local committees, whose names are recorded from year to year. In a few instances we know who were the teachers and the length of their service. Thus, at the Stoneham precinct, William Hay taught for the months of February and March, 1721, for the £ 8. In 1722 George Taylor kept this school for three months, fourteen days, and overrun the appropriation fifteen shillings. In 1724 the teacher was Mr. Hancock, and for 1725 Ebenezer Parker. At Mistick-side John Brentnall kept the school from 8 January to 15 February for the £ 4 appropriated, and the next year Nathan Burnham rendered a similar service. The query naturally arises whether these outlying districts maintained a school during the major part of the year at their own expense, or are we to suppose that the short periods mentioned represent the sum total of a year's schooling? October 5, 1719. Among other things, it was voted to pro– vide a bell for the schoolhouse; also that the schoolboys be permitted to sit in the three h
, but he was not voluminous at the expense of accuracy and painstaking labor. He had a genius for hard work. Somerville was honored in being the residence of such a man. He sent out work from here that traveled far and reached many firesides. Thousands knew him through his books and called his books good. We who knew the man also call his books good; but we call the man better than his books. At a meeting of the council of the Somerville Historical Society, held Wednesday evening, January 8, to take action on the death of Elbridge S. Brooks, first vice-president of the society, a committee, consisting of President John F. Ayer, ex-President Charles D. Elliot, and Vice-President L. B. Pillsbury, was appointed to represent the society at the funeral; a committee was also appointed to prepare a suitable memorial of the deceased. Under the auspices of this society a memorial service was held Sunday afternoon, February 16, in the Unitarian church, on Highland avenue, in honor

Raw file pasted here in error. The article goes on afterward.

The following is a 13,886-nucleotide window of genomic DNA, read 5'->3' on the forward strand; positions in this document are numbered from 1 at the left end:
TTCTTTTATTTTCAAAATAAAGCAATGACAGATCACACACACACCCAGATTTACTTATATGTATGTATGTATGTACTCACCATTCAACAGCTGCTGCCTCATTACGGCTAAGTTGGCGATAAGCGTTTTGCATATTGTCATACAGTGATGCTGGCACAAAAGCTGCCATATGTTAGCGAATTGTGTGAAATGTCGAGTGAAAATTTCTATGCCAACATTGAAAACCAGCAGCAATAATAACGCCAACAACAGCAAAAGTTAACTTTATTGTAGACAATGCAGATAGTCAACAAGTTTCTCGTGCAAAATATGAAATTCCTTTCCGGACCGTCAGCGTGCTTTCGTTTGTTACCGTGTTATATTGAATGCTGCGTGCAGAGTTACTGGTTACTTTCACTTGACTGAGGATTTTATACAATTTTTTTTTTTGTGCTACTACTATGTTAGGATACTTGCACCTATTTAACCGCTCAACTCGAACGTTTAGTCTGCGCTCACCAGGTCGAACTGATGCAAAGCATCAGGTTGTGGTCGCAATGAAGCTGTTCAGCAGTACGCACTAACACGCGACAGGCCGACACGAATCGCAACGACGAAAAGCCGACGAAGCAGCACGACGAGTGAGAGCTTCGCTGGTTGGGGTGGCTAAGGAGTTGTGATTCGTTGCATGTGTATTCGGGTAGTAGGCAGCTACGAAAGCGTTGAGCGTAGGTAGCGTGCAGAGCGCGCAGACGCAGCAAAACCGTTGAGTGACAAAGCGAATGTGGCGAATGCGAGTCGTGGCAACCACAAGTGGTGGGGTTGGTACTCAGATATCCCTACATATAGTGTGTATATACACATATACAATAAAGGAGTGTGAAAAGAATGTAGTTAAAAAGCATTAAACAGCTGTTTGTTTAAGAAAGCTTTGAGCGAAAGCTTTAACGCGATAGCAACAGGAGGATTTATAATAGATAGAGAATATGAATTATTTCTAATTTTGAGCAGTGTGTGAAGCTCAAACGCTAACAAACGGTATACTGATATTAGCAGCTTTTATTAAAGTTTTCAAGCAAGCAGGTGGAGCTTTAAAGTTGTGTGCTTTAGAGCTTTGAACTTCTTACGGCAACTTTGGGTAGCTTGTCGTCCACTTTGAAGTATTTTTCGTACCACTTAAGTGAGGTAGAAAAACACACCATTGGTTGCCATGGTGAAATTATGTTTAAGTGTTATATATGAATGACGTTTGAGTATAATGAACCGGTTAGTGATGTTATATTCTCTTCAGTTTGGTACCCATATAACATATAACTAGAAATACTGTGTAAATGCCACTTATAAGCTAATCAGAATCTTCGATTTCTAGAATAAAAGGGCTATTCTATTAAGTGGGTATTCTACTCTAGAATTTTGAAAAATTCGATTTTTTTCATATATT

3, With the Army of the Potomac, 1864, George B. Clark; January 13, What Historic Comsiderations Lead to, Mrs. M. D. Frazar; January 27, Minor Causes of the Revolution, Walter A. Ladd; February 10, Somerville Fire Department and Somerville Fires, J. R. Hopkins; February 24, Old-Time School Books, Frank M. Hawes; March 10, Department of the Gulf, Levi L. Hawes; March 24, Recollections of Somerville, John R. Poor, Boston. 1902-1903: November 13, Middlesex Canal, Herbert P. Yeaton, Chillicothe, O., (read by Miss Sara A. Stone); November 20, Separation of Church and State in Massachusetts, Charles W. Ludden, Medford; December 18, Early Schools of Somerville, Frank M. Hawes; January 8, Neighborhood Sketch, Quincy A. Vinal; Reminiscences, Timothy Tufts; January 29, Literary Men and Women of Somerville, Professor D. L. Maulsby; February 19, Reminiscences of Old Charlestown, Hon. S. Z. Bowman; March 12, Four Score and Eight-Old Time Memories, Nathan L. Pennock. Temple House—Ten Hills
Comte de Paris, History of the Civil War in America. Vol. 1. (ed. Henry Coppee , LL.D.), Book II:—secession. (search)
ns. The latter rejected Mr. Crittenden's compromise, for the first time, on the 9th of January, declaring that the Constitution should be maintained as it was; thus answering the arguments of the instigators of the rebellion, who, even in the Federal legislature, attacked that Constitution in virtue of which they held their seats in Congress. The mission of the South Carolina delegates had, somewhat late it is true, recalled President Buchanan to a sense of his public duties. On the 8th of January he sent a message to Congress in which he announced his firm determination to perform them. A few days before—the 5th of January—he resolved to revictual Fort Sumter. But instead of openly sending some vessels of war, he had despatched a simple transport-ship, which, as we have stated, was stopped by a few cannon-shots at the entrance of the bay of Charleston. Always tardy in his action, on the 18th he dismissed General Twiggs, who, on the 16th, had surrendered the troops under his co